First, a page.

TAMPA — Rarely is the tight end a hot topic of conversation at Bucs camp.
Sure, Tampa Bay has had its share of standouts, from Jimmie Giles, who is in the team's Ring of Honor, to Kellen Winslow.
But it's hard to recall when the Bucs have had this much depth — and diversity — at the position.
It was a one-man show last season, with undrafted rookie Tim Wright, a 6-foot-4 converted receiver, racking up 54 catches. The Bucs added veteran Brandon Myers (6-3, 256) in free agency, and drafted Washington's Austin Seferian-Jenkins (6-5, 260) in the second round. Along with veteran Luke Stocker (6-6, 253), that's a crowded room of pass-catchers with NBA size that can create matchup problems.
"We've got a good group of tight ends — guys who can do it all," Myers said. "It'll be fun."
It might seem like a logjam, but coach Lovie Smith sees it as a luxury as he plans to dress three tight ends during games this season. He said they should each have plenty of work, potentially even on the same play as the Bucs follow the leaguewide trend using more three tight-end sets (instead of a fullback).
Both Seferian-Jenkins and Wright, for example, have the athleticism to line up out wide, making for a potential mismatch on a cornerback.
"It definitely makes it harder for a defense when you don't know exactly what players are lining up," Smith said. "It's one thing when they go three-receiver, we know it's a pass set and you can pretty much set your defense for that.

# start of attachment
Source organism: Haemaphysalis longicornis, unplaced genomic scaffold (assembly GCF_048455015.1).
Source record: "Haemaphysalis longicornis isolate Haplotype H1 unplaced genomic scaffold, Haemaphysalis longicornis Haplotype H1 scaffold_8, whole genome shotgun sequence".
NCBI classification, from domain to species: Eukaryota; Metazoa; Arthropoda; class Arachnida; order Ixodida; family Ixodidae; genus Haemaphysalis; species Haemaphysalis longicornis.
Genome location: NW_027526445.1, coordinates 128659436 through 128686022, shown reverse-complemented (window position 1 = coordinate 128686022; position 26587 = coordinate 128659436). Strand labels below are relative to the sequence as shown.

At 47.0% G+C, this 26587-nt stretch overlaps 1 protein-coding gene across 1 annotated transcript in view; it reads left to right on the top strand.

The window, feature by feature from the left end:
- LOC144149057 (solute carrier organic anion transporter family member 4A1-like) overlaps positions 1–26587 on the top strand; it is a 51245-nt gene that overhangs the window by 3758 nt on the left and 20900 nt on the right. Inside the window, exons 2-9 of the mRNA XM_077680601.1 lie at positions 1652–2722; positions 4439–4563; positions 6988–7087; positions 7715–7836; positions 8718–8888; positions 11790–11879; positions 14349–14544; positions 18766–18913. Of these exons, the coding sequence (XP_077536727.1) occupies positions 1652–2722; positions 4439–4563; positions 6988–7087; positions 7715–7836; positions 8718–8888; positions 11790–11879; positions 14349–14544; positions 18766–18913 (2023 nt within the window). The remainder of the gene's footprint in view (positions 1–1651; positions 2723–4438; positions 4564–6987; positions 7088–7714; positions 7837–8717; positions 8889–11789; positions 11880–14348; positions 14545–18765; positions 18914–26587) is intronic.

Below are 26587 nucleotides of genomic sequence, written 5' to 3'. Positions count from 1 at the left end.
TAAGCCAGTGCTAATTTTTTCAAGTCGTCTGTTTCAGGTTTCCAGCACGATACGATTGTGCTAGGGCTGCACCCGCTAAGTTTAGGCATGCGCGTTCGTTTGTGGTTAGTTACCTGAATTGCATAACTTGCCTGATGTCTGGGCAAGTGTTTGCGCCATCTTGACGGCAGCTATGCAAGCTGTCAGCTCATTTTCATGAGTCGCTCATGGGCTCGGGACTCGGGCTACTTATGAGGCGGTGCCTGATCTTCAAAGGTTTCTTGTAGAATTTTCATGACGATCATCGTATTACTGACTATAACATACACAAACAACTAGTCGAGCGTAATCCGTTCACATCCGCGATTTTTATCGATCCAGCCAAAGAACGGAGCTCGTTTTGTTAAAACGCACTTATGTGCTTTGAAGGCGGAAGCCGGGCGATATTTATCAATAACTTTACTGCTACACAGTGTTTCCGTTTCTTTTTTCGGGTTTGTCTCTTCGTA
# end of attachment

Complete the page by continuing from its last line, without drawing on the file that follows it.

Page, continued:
"But when you break the huddle in a personnel grouping it can be an empty group with everyone on the line of scrimmage or it can be a two-back set, it kind of limits you from doing too many exotic defenses, and that's what you want."
Only one time in Bucs history has a team had three tight ends with 20-plus catches; in 1985 Giles, Jerry Bell and Calvin Magee completed the feat. With Seferian-Jenkins, Myers and Wright, it could easily happen again.
"We feel good about those guys," quarterback Josh McCown said. "They're making plays, they're catching the ball when it's thrown to them. And they're able to separate and get open on routes and doing some good things in the running game, and that's what it takes."
Tight ends coach Jon Embree said each player brings something different.
Wright might be the most versatile, having been a receiver at Rutgers. Like the others, Wright has work to do as an in-line blocker (Pro Football Focus ranked him as the 52nd best run-blocking tight end last season, Myers was 41st). But Wright is a good route runner with speed who can line up at receiver, tight to the formation, as a flanker or slot back.
"He's a mismatch for a lot of people in the coverage game," Embree said.
Seferian-Jenkins had eight touchdowns for the Huskies last season and was the highest-rated tight end on the Bucs' draft board.
"Austin does a little of both very well, he can run very well for his size and has good, soft hands," Embree said. "And he's starting to come in the run game."
Myers, 28, who had 126 receptions for 1,331 yards and eight touchdowns the past two seasons for the Giants and Raiders, says he's healthy after an injury-plagued 2013. He signed a two-year deal in March.
"He's really crafty," Embree said. "Finds a way to get open."
Stocker, who spent most of last season on injured reserve, will have to battle for a roster spot.
"When you have one guy playing in multiple spots, it's tough," Bucs linebacker Jonathan Casillas said. "Now you've got multiple guys playing in multiple spots. That just adds to the diversity of our offense."
Joe Smith can be reached at firstname.lastname@example.org. Follow @TBTimes_JSmith.